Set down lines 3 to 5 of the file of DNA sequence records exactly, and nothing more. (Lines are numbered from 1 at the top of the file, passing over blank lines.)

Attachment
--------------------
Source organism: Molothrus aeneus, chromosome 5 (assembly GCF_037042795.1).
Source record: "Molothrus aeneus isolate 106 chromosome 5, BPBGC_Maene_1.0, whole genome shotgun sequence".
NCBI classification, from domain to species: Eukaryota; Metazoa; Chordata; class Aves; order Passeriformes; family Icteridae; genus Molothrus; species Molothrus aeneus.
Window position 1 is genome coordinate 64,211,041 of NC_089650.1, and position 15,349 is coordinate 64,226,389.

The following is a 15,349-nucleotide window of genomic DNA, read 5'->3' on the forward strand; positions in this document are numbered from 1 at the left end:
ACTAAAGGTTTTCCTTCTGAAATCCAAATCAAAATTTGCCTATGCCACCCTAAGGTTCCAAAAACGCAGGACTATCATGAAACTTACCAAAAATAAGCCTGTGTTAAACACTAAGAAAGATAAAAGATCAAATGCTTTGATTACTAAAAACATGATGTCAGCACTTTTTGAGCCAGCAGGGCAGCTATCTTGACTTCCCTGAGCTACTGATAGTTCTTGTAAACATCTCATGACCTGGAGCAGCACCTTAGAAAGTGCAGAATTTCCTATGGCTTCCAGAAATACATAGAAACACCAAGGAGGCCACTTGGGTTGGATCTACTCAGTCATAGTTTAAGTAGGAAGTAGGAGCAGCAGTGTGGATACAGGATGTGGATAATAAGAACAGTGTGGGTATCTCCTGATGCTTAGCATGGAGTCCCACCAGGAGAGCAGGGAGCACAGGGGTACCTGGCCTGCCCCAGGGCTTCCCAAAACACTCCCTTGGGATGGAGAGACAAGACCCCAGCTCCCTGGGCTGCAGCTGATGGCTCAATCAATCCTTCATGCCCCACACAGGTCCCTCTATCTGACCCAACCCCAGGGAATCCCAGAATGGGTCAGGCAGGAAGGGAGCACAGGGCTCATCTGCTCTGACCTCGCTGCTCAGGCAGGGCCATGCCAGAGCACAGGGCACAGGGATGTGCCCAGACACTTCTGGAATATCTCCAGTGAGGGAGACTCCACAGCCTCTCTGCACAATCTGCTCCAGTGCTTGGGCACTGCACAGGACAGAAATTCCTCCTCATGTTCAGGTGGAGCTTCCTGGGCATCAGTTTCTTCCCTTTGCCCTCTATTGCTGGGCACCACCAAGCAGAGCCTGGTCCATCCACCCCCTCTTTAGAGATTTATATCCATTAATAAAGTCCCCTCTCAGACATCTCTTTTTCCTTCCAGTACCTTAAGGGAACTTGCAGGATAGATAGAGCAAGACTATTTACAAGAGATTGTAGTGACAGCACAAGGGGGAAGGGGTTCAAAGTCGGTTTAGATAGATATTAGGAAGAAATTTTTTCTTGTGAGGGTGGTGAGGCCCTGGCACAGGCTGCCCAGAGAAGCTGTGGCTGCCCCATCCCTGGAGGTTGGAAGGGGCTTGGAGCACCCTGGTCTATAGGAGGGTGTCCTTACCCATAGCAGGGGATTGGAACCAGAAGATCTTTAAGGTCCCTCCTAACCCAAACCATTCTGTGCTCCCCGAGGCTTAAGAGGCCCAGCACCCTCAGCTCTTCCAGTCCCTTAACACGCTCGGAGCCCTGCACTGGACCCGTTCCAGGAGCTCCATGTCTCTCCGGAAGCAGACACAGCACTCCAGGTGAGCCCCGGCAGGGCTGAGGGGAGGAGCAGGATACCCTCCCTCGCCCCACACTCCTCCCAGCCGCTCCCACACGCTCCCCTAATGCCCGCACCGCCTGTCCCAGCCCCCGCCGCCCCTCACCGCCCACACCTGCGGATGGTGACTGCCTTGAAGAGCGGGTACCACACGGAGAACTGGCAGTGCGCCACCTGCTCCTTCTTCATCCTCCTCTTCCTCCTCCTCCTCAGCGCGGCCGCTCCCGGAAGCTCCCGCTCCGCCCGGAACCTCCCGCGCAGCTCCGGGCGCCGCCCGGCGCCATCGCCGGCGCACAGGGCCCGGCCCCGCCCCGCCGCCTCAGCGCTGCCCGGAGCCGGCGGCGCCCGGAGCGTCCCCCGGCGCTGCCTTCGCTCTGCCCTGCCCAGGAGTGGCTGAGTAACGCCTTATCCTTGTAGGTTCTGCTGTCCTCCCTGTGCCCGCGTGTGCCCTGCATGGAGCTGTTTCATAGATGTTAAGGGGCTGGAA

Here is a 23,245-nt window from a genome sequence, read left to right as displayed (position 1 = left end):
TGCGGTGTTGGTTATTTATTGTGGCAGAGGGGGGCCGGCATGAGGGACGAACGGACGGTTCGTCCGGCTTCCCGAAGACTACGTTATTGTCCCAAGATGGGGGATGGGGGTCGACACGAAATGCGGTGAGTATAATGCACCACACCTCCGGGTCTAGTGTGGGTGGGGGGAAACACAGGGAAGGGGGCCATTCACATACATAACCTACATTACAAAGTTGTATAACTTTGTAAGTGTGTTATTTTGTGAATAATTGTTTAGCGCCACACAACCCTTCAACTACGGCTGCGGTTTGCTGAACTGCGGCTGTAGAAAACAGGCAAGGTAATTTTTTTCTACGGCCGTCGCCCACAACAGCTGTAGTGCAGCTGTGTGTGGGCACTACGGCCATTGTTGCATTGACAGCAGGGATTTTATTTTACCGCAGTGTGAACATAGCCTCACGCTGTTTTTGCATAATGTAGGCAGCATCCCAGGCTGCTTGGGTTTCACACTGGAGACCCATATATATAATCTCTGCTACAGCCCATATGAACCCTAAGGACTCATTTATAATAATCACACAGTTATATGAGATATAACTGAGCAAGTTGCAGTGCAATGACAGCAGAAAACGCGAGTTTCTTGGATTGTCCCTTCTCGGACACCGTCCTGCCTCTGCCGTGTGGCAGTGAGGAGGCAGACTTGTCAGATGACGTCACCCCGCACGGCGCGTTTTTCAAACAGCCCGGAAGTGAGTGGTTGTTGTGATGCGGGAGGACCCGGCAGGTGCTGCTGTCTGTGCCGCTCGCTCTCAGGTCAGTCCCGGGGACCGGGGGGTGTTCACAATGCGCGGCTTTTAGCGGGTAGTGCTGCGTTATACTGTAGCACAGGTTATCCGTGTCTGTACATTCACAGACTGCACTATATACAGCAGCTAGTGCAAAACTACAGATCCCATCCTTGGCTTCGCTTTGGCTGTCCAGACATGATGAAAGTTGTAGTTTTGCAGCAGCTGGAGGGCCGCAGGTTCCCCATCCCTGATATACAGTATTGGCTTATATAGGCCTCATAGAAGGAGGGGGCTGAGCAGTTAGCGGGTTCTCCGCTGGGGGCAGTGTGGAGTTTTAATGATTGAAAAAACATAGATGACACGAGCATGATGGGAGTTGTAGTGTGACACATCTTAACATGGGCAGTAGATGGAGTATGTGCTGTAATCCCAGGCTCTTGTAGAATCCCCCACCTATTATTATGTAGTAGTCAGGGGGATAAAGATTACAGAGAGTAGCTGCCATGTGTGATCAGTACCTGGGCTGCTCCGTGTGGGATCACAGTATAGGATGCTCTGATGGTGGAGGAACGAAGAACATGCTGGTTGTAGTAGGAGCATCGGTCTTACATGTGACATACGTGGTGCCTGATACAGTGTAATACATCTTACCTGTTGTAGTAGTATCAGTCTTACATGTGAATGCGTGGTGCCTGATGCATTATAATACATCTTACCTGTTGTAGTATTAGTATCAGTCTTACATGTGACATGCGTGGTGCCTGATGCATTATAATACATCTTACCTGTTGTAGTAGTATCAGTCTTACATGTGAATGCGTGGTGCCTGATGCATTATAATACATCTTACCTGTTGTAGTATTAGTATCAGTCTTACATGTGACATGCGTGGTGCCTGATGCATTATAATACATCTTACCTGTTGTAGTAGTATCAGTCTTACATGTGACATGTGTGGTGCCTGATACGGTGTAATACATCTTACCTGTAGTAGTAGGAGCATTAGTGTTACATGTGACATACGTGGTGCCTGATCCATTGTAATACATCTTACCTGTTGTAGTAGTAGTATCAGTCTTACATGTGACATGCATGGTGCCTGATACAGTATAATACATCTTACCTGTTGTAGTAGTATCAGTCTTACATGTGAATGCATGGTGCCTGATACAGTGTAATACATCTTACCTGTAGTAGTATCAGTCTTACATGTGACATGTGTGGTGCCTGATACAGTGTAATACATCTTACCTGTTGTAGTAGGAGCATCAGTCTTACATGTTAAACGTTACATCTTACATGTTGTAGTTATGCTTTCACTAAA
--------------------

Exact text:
NCBI classification, from domain to species: Eukaryota; Metazoa; Chordata; class Aves; order Passeriformes; family Icteridae; genus Molothrus; species Molothrus aeneus.
Window position 1 is genome coordinate 64,211,041 of NC_089650.1, and position 15,349 is coordinate 64,226,389.

The following is a 15,349-nucleotide window of genomic DNA, read 5'->3' on the forward strand; positions in this document are numbered from 1 at the left end: